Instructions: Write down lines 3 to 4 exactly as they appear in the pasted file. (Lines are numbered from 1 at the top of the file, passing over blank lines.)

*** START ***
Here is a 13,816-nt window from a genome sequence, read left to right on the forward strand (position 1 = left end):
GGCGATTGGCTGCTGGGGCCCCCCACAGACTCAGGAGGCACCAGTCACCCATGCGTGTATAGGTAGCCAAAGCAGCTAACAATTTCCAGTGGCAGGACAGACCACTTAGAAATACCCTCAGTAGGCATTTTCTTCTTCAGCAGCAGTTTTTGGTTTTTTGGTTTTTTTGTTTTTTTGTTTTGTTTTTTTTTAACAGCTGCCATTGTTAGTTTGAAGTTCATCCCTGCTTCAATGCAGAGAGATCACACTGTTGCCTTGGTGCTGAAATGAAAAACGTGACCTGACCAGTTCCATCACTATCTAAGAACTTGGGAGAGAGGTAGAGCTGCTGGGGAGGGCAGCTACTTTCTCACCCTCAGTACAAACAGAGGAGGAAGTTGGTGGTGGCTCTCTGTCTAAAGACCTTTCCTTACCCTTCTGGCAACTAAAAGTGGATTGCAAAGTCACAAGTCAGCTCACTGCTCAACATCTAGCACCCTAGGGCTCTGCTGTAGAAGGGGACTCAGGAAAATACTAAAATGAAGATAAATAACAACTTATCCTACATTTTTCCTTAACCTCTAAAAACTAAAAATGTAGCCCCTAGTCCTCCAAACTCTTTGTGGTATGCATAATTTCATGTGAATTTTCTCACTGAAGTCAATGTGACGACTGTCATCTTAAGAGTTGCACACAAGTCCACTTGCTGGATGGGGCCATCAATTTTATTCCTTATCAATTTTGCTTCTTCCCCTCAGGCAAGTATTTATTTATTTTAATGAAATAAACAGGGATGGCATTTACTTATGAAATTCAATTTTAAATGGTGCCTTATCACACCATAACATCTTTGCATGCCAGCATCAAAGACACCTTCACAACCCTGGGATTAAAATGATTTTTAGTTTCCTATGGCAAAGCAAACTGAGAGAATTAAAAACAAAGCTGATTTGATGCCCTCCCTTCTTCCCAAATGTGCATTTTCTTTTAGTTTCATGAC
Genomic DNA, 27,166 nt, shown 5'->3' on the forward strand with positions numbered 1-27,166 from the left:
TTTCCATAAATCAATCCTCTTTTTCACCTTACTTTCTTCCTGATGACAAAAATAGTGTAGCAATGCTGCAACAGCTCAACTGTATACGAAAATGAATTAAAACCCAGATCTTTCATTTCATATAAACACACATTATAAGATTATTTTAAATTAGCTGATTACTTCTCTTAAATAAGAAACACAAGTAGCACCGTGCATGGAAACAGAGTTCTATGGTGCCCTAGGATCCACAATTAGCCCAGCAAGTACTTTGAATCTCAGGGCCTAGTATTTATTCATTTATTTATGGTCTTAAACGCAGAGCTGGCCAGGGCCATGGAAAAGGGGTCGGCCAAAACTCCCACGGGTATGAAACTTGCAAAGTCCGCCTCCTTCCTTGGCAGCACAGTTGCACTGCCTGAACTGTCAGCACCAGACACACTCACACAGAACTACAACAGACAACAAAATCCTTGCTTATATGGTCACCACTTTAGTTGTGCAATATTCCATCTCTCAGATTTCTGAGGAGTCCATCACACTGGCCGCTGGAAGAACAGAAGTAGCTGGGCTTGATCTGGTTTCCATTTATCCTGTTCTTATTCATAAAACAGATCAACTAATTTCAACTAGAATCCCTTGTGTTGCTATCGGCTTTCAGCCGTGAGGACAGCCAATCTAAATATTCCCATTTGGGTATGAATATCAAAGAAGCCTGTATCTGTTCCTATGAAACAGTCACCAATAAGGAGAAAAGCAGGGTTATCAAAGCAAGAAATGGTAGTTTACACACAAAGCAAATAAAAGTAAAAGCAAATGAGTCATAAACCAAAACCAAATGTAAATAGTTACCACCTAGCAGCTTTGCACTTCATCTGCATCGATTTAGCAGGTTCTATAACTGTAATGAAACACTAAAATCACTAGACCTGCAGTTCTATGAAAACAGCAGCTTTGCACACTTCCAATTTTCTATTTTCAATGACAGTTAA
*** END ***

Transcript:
Genomic DNA, 27,166 nt, shown 5'->3' on the forward strand with positions numbered 1-27,166 from the left:
TTTCCATAAATCAATCCTCTTTTTCACCTTACTTTCTTCCTGATGACAAAAATAGTGTAGCAATGCTGCAACAGCTCAACTGTATACGAAAATGAATTAAAACCCAGATCTTTCATTTCATATAAACACACATTATAAGATTATTTTAAATTAGCTGATTACTTCTCTTAAATAAGAAACACAAGTAGCACCGTGCATGGAAACAGAGTTCTATGGTGCCCTAGGATCCACAATTAGCCCAGCAAGTACTTTGAATCTCAGGGCCTAGTATTTATTCATTTATTTATGGTCTTAAACGCAGAGCTGGCCAGGGCCATGGAAAAGGGGTCGGCCAAAACTCCCACGGGTATGAAACTTGCAAAGTCCGCCTCCTTCCTTGGCAGCACAGTTGCACTGCCTGAACTGTCAGCACCAGACACACTCACACAGAACTACAACAGACAACAAAATCCTTGCTTATATGGTCACCACTTTAGTTGTGCAATATTCCATCTCTCAGATTTCTGAGGAGTCCATCACACTGGCCGCTGGAAGAACAGAAGTAGCTGGGCTTGATCTGGTTTCCATTTATCCTGTTCTTATTCATAAAACAGATCAACTAATTTCAACTAGAATCCCTTGTGTTGCTATCGGCTTTCAGCCGTGAGGACAGCCAATCTAAATATTCCCATTTGGGTATGAATATCAAAGAAGCCTGTATCTGTTCCTATGAAACAGTCACCAATAAGGAGAAAAGCAGGGTTATCAAAGCAAGAAATGGTAGTTTACACACAAAGCAAATAAAAGTAAAAGCAAATGAGTCATAAACCAAAACCAAATGTAAATAGTTACCACCTAGCAGCTTTGCACTTCATCTGCATCGATTTAGCAGGTTCTATAACTGTAATGAAACACTAAAATCACTAGACCTGCAGTTCTATGAAAACAGCAGCTTTGCACACTTCCAATTTTCTATTTTCAATGACAGTTAA